Every year the NYWF features a vibrant mix of performance poets, bloggers, novelists, screenwriters, journalists, zinesters, short story writers, comic book authors and more; mixing it up, arguing, drinking, engaging, speaking and thinking; and they comprise the audience, too, which results in some truly feisty questions being asked of the speakers on a standard festival panel.
I was invited to attend the very first NYWF in 1998, where I spoke about queer zines on one panel and the art of spoken word performance on another; and for several years thereafter, the trek up to 'Newie' each October became a much anticipated annual event.
For the 2000 festival I programmed the spoken word stream of the program, while for a few years after that, in my then-role as Artistic Director of the youth literature organisation Express Media, I helped ensure that some of the country's best and brightest young writers were part of the festival program.
I haven't attended the NYWF for a couple of years now - at 41 I think I'm a bit too old to be considered a 'young writer' - but god I miss its energy, and the sense of validation attending the festival bestows. Which is why, when earlier this year I was asked to submit a piece of writing for potential inclusion in a new anthology commemorating the NYWF's first decade, I jumped at the chance. When I heard that my submission had been accepted and would be published in Herding Kites: A Celebration of Australian Writing, I was overjoyed.
Herding Kites had its belated Melbourne launch on Wednesday evening, at Trades Halls' Bella Union Bar. Edited by Michael Williams (one third of the Triple R Breakfasters and a freelance editor and reviewer, among other things), the book is a collection of play scripts and poems, short stories and essays, comics and zine extracts, that's as ecclectic as the festival it celebrates.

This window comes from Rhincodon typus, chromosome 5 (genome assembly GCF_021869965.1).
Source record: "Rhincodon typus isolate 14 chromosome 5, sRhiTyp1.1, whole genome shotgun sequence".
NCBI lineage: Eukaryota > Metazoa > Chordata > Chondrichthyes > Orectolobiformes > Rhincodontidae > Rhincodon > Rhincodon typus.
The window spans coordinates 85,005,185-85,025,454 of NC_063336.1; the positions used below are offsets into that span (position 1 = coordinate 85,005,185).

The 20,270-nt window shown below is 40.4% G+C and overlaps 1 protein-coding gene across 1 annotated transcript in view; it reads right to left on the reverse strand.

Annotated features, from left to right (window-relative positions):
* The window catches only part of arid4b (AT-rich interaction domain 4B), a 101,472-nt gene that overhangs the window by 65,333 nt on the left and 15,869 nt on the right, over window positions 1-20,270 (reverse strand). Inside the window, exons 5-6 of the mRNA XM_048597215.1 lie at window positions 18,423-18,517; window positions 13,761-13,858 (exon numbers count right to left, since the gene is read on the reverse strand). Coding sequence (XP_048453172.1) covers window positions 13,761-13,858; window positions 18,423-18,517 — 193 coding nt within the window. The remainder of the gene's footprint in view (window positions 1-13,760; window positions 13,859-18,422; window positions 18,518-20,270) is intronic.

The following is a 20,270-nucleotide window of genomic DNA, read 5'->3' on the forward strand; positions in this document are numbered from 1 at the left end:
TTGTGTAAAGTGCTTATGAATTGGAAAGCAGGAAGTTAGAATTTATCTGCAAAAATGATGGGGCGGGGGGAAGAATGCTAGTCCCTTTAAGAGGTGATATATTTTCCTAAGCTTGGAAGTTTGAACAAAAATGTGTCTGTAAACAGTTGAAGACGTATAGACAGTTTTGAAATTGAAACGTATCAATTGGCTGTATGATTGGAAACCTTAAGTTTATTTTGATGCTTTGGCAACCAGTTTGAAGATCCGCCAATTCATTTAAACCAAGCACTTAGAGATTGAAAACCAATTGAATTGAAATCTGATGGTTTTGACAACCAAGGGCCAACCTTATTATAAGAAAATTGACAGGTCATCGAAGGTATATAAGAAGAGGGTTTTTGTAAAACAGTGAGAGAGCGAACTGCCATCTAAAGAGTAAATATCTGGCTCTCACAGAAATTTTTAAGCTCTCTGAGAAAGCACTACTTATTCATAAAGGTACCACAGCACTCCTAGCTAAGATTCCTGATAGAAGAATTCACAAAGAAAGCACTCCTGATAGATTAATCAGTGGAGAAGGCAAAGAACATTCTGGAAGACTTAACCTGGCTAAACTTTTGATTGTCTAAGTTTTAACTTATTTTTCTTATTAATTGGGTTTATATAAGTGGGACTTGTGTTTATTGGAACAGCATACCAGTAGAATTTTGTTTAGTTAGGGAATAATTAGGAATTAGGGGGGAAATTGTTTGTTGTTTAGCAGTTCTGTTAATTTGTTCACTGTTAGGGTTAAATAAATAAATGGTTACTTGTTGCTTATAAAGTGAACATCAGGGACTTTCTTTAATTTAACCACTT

To quote a review in The Independent Weekly, Herding Kites features "well known and lesser-known talent", a line-up which signifies "the NYWF ethos – ‘open to all’ and ‘infectiously participatory’."
Authors - apart from myself - include 'established' names such as novelists Linda Jaivin, Max Barry and Sophie Cunningham, and writer and illustrator Shaun Tan, alongside many of my friends, peers and fellow festival-goers: including spoken word performer and Going Down Swinging co-editor Lisa Greenaway, zinesters Vanessa Berry and Luke You, poet alicia sometimes, comic book artists Mandy Ord and David Blumenstein, artist Tai Snaith, and many, many more. There's writing for every mood and moment, and every taste.
Herding Kites is a fantastic collection - and not just because my short story 'It's Not Just Cricket' (written in 2002 for a performance featured in the cultural program of the Gay Games VI in Sydney) is included within its pages. Please support Australian writers, and go buy a copy immediately.
Herding Kites: A Celebration of Australian Writing, edited by Michael Williams, published by Affirm Press (paperback, 288pp, RRP $27.95, ISBN:9780980374643)